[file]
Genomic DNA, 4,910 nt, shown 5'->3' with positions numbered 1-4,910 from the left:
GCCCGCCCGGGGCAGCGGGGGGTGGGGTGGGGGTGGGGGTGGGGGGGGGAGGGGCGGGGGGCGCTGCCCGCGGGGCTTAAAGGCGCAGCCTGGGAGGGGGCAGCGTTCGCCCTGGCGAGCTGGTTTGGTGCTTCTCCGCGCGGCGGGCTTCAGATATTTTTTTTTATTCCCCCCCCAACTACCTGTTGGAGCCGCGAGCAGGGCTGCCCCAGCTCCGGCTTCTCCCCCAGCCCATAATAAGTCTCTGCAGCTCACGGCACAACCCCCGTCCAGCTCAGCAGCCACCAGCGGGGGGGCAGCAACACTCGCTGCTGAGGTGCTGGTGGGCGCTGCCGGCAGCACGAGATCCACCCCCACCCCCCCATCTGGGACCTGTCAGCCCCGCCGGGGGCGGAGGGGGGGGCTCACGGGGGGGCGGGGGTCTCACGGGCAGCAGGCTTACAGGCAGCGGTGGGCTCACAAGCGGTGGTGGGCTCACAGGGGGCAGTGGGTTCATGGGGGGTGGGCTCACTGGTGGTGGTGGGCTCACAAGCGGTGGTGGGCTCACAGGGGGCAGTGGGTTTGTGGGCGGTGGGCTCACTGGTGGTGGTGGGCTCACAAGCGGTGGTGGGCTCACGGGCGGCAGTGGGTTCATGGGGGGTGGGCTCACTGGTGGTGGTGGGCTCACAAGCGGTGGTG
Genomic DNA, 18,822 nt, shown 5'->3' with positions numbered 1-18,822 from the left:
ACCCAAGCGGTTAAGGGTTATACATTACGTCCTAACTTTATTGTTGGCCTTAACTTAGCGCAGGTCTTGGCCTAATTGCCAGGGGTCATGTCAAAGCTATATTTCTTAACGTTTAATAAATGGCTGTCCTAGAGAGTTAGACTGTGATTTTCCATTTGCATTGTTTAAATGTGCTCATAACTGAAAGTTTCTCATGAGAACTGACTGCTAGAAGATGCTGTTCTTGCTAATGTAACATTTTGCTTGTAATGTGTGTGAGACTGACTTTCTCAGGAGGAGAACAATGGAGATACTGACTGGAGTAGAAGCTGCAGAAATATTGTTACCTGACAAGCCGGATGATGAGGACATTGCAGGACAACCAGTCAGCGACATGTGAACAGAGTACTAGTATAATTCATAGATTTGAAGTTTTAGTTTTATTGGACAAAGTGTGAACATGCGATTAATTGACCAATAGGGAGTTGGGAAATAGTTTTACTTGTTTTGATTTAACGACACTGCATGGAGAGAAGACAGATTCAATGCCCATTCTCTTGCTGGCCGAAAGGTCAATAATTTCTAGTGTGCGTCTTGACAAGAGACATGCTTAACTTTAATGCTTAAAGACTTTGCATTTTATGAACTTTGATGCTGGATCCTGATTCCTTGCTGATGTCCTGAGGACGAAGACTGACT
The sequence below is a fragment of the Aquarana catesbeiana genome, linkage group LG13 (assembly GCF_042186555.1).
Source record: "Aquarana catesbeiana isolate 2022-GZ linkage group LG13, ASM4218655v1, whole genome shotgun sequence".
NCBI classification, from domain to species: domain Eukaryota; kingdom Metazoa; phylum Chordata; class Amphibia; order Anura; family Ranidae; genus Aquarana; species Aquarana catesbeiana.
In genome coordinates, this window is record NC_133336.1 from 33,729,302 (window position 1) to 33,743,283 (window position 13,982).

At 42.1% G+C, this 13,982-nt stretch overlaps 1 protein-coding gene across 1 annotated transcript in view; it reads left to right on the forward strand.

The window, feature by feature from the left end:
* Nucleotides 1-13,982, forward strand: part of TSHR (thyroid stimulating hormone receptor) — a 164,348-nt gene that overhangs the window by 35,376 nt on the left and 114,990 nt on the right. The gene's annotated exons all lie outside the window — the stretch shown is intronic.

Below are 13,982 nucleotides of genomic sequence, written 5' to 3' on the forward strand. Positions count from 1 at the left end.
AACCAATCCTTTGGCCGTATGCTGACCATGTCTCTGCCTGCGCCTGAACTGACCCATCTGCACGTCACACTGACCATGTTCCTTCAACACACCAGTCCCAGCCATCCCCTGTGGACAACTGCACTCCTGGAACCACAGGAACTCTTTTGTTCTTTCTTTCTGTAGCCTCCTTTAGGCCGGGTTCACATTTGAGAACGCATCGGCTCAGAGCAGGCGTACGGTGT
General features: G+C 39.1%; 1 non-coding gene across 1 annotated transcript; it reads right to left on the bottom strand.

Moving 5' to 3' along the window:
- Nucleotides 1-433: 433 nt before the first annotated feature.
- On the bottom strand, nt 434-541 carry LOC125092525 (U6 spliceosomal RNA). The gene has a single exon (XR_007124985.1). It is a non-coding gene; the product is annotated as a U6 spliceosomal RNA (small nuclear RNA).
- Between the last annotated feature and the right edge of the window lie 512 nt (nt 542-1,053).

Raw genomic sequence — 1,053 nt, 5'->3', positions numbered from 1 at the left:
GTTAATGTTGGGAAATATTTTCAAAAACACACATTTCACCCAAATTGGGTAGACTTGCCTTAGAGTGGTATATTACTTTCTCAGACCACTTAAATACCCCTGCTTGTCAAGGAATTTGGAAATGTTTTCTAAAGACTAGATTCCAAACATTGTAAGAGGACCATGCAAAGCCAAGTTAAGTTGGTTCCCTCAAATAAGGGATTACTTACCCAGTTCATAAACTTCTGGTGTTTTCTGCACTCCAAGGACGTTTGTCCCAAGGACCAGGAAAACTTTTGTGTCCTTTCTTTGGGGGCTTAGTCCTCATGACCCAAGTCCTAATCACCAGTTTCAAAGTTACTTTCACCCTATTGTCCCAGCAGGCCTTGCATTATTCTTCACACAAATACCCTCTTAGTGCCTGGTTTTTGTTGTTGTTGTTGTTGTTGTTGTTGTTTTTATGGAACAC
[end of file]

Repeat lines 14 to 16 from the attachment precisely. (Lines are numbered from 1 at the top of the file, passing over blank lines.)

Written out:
General features: G+C 39.1%; 1 non-coding gene across 1 annotated transcript; it reads right to left on the bottom strand.

Moving 5' to 3' along the window:
- Nucleotides 1-433: 433 nt before the first annotated feature.